Teitel v Ontario (Attorney General), 2014 ONCA 893
[Sharpe, van Rensburg and Pardu JJ.A]
M. Teitel, in person
T. Kloeze, for the Attorney General of Ontario
M. Solmon and E. Borzi, for Master Ronald Dash
Keywords: Civil Litigation, Judicial Misconduct, Bias, Courts of Justice Act – s. 86.2, Complaint to Chief Justice
An appeal, with leave, was made from the decision of the Chief Justice of the Superior Court dismissing a complaint lodged against a Case Management Master. Under s. 86.2 of the Courts of Justice Act, a person may make a complaint in writing to the Chief Justice alleging misconduct. The appellant made a complaint that the Master had acted with a lack of integrity and impartiality in relation to a costs decision in an attempt to cover up mistakes the Master had made. The Chief Justice gave detailed written reasons for dismissing the complaint. The appellant submitted that the Chief Justice failed to give adequate reasons for dismissing the complaint and exceeded her jurisdiction by asking the Master for an explanation. The appellant contends that he was denied procedural fairness, as the Chief Justice failed to disclose to him the Master’s response and allow him an opportunity to respond.
Issue: Did the Chief Justice err in dismissing the complaint?
Holding: Appeal dismissed. Master entitled to costs.
No. The Chief Justice gave careful and comprehensive reasons which clearly explain why she dismissed the complaint. The Court also did not find that the Chief Justice erred or exceeded her jurisdiction by asking the Master for his comments. Subsection 86.2(2) permits the dismissing of a complaint “without further investigation”. However, that does not mean the Chief Justice is precluded from asking the subject of the complaint for comment. The Court also did not accept the submission that the Chief Justice was required to provide the appellant with an opportunity to comment on the Master’s response.
The Court held that ss. 86.2(2) gives the Chief Justice clear authority to dispose of groundless complaints in a summary manner. The powers must be read in light of the important role the Chief Justice plays in fostering the integrity and independence of the court, and the privilege attaching to judicial deliberations.
Sidhu v. State Farm Mutual Automobile Insurance Company, 2014 ONCA 920
[Sharpe, van Rensburg and Pardu JJ.A.]
T.J. McCarthy, for the appellant
F.J. Burns, for the respondent
Keywords: Civil Litigation, Insurance Law, Motion for Mistrial, Jury Address, Interest, Statutory Accident Benefits Schedules – O.Reg. 403/96 and O.Reg. 34/10
The appellant, State Farm, appealed the decision of Lack J., who dismissed its two motions for a mistrial on the basis that her instructions to the jury were inadequate.
Issue: Did Lack J. err in dismissing the appellant’s motions for a mistrial?
Holding: The appeal was dismissed and costs fixed in the amount of $15,000 were awarded to the respondent.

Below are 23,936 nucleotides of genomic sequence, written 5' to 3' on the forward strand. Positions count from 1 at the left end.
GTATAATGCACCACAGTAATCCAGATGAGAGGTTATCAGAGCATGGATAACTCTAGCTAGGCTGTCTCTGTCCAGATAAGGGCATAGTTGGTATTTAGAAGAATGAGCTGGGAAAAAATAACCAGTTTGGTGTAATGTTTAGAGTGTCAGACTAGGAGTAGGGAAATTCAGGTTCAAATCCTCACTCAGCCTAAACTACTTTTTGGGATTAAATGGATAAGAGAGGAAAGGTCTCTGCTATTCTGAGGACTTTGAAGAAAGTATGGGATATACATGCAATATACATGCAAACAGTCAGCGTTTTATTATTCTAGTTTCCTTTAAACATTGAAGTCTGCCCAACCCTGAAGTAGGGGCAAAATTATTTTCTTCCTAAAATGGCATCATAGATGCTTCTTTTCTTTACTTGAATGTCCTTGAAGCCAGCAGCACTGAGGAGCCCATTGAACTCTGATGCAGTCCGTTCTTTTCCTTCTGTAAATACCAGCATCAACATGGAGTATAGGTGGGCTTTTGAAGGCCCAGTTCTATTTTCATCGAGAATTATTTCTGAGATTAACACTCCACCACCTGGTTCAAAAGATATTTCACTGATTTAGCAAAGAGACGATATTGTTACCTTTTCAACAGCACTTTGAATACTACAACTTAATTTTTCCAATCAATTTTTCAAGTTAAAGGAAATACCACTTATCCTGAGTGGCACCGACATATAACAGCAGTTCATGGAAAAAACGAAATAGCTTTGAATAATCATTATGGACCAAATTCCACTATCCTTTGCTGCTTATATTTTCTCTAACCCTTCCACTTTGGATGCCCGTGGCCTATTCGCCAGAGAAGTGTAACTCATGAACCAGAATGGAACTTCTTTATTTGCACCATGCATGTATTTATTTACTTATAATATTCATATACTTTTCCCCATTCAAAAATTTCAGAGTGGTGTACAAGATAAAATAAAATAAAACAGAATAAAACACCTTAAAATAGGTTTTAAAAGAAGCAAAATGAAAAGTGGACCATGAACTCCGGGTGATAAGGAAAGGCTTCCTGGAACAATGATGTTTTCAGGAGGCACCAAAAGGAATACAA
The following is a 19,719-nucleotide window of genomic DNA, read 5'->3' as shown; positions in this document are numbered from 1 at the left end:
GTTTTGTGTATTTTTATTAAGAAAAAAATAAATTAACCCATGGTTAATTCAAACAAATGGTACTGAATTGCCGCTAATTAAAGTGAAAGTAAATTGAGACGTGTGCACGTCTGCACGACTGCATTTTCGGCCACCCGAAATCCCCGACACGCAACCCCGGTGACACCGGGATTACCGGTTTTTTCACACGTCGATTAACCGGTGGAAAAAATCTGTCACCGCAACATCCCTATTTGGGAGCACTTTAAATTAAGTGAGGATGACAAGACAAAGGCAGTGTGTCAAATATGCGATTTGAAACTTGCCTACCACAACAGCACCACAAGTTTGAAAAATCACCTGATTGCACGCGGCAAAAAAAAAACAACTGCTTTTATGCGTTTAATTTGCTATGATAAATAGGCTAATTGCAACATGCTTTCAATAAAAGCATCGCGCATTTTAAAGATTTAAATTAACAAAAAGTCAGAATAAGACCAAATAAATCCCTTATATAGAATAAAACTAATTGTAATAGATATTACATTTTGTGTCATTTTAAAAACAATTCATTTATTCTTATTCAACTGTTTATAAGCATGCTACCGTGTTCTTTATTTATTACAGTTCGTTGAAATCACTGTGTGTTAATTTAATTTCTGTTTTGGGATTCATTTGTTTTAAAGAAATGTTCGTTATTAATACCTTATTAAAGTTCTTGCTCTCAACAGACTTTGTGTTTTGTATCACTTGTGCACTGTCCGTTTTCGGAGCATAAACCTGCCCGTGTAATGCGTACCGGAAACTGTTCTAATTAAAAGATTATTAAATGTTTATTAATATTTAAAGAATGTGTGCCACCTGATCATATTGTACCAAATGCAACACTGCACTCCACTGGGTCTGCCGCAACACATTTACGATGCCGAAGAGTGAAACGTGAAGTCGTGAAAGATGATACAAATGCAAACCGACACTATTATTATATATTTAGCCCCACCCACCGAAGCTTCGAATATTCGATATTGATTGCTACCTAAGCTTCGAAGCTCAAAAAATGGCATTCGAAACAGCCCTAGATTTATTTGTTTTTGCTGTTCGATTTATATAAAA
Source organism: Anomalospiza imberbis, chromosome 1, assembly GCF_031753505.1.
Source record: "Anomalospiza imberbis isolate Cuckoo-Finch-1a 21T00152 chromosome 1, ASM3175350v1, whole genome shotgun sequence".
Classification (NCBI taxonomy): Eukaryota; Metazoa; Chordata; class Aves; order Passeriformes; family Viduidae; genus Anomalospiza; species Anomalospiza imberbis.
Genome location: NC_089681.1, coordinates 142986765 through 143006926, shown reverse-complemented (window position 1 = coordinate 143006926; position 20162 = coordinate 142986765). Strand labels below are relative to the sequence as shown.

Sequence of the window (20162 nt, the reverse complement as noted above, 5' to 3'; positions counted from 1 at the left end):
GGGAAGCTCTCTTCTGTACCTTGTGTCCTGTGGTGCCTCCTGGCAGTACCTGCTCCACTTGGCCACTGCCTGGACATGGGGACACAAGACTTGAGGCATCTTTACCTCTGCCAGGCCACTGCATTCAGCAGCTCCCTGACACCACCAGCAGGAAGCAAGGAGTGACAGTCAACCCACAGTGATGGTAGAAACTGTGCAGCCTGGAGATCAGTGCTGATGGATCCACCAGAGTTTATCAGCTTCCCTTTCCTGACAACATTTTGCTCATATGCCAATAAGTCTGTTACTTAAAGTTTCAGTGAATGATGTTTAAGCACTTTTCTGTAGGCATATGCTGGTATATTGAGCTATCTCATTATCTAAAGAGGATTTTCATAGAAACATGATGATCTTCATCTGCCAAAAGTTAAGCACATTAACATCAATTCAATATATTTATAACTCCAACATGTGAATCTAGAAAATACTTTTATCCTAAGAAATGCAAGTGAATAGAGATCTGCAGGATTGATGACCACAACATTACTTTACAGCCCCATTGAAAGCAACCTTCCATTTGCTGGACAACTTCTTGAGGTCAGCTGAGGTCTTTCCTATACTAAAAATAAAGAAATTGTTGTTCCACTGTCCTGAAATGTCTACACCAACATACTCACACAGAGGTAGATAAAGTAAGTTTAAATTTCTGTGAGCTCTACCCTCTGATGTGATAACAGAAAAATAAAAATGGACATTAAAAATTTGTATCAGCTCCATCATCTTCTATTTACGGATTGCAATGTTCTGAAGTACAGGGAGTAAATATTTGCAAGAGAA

No. Lack J. did not err in dismissing the appellant’s two motions for a mistrial. The trial judge’s decisions are entitled to deference and a review of her instructions to the jury do not demonstrate that she made any error of law or principle. When plaintiff’s counsel made two irrelevant remarks to the jury, she instructed them not to consider those remarks and also told them the specific issues upon which the jury should focus. In sum, Lack J.’s jury address was clear on all points, and the panel was satisfied that the jury properly understood its task, what it was to consider, and what considerate was not ignore.
With respect to the appellant’s argument that Lack. J erred in awarding interest at two percent per month on overdue payments, subsection 2(2) of the new schedule of Statutory Accident Benefits Schedules – O.Reg. 34/10 clearly preserves the substantive right to the former two percent rate (citing Federico v. State Farm Insurance Company, 2013 CarswellOnt. 6347, at para. 64 (F.S.C.O.)).
P.S. v Ontario, 2014 ONCA 900
[Weiler, Laskin, Sharpe, Gillese and van Rensburg JJ.A]
M. Perez and K.A. Steward, for the appellant
S.A.Metzler and K.M. Frelick, for Waypoint Centre for Mental Health Care
H. Schwartz and J. Hunter, for her Majesty the Queen in Right of Ontario and the Attorney General for Ontario
K.R. Spector, for the intervenor, Mental Health Legal Committee
D.S. Morritt and E. Morgan, for the intervenor, Canadian Civil Liberties Association
Keywords: Constitutional Law, Canadian Charter of Rights and Freedoms, s. 15 – Equality Rights, s. 7 – Liberty, ss. 52(1) of the Constitution Act, Habeas Corpus Jurisdiction, Mental Health Act, Disability, Involuntary Detention, Bifurcation Order
The appellant’s involuntary committal in a mental health facility began in 1996 on the day he was to be released from the penitentiary after serving a sentence for sexual assault. His committal lasted for nineteen more years, with no apparent end in sight. He has been held in a maximum security facility throughout his involuntary detention. The appellant contended that the Mental Health Act (MHA) fails to provide an adequate procedural process to protect his right to liberty guaranteed by s.7 of the Charter. The appellant claimed that he has also been denied his constitutional right to equality guaranteed by s. 15 of the Charter, as he is deaf and argued that he has not received the level of sign language interpretation required to meet his treatment, rehabilitative and other needs during his nineteen years of confinement. Pursuant to the MHA, the Consent and Capacity Board has repeatedly reviewed the appellant’s detention and has affirmed the appellant continues to meet the criteria for involuntary detention but does not belong in a maximum security facility. The Board has urged his treatment team to transfer him to a less secure facility and ensure that he receives proper sign language interpretation.